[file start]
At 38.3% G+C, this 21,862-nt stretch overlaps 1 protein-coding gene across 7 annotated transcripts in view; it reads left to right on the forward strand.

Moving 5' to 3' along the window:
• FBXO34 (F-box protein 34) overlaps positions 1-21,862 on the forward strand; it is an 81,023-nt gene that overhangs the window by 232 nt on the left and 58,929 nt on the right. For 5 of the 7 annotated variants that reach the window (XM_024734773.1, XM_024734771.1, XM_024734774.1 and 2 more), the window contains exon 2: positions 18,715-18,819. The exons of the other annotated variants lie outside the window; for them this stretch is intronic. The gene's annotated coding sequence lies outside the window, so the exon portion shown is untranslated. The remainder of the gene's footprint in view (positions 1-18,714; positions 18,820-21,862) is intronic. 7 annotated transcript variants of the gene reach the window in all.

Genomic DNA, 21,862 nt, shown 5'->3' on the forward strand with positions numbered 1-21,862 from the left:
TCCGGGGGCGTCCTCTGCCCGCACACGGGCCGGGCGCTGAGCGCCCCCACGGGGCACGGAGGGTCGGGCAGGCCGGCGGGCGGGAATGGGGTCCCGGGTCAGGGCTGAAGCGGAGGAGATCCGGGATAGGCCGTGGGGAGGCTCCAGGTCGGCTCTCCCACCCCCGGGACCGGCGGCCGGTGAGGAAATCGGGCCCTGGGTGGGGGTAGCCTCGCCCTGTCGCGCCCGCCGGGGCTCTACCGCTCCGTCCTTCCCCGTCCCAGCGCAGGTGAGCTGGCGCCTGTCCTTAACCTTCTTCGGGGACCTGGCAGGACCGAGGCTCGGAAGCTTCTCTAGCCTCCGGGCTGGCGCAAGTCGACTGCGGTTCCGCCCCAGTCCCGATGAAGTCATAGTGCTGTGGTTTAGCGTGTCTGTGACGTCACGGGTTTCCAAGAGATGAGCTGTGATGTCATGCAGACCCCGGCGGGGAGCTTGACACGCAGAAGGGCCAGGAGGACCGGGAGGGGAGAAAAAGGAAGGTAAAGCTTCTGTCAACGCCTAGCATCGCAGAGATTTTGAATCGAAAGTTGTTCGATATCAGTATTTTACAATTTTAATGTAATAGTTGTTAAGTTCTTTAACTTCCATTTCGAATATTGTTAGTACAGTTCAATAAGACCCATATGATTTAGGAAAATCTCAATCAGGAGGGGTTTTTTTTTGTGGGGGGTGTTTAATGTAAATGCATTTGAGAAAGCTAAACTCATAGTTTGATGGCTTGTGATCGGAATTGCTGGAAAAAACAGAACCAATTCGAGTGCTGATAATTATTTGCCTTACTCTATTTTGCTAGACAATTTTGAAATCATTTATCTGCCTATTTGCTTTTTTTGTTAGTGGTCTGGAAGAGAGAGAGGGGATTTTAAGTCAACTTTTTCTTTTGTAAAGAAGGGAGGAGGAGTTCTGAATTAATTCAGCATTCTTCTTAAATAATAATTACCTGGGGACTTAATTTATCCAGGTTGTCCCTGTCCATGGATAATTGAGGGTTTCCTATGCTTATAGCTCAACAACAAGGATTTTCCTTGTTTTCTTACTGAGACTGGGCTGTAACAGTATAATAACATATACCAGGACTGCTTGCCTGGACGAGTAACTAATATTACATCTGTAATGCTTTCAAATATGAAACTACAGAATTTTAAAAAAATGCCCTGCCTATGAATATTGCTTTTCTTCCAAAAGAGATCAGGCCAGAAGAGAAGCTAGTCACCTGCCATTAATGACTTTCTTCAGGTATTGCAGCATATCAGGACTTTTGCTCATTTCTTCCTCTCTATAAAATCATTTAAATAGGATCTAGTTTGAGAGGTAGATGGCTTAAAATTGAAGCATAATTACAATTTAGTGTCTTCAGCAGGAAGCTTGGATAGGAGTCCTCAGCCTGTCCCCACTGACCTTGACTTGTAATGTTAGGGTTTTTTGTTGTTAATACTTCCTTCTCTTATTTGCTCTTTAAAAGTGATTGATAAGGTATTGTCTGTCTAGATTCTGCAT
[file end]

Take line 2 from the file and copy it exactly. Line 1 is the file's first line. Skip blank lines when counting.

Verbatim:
Moving 5' to 3' along the window: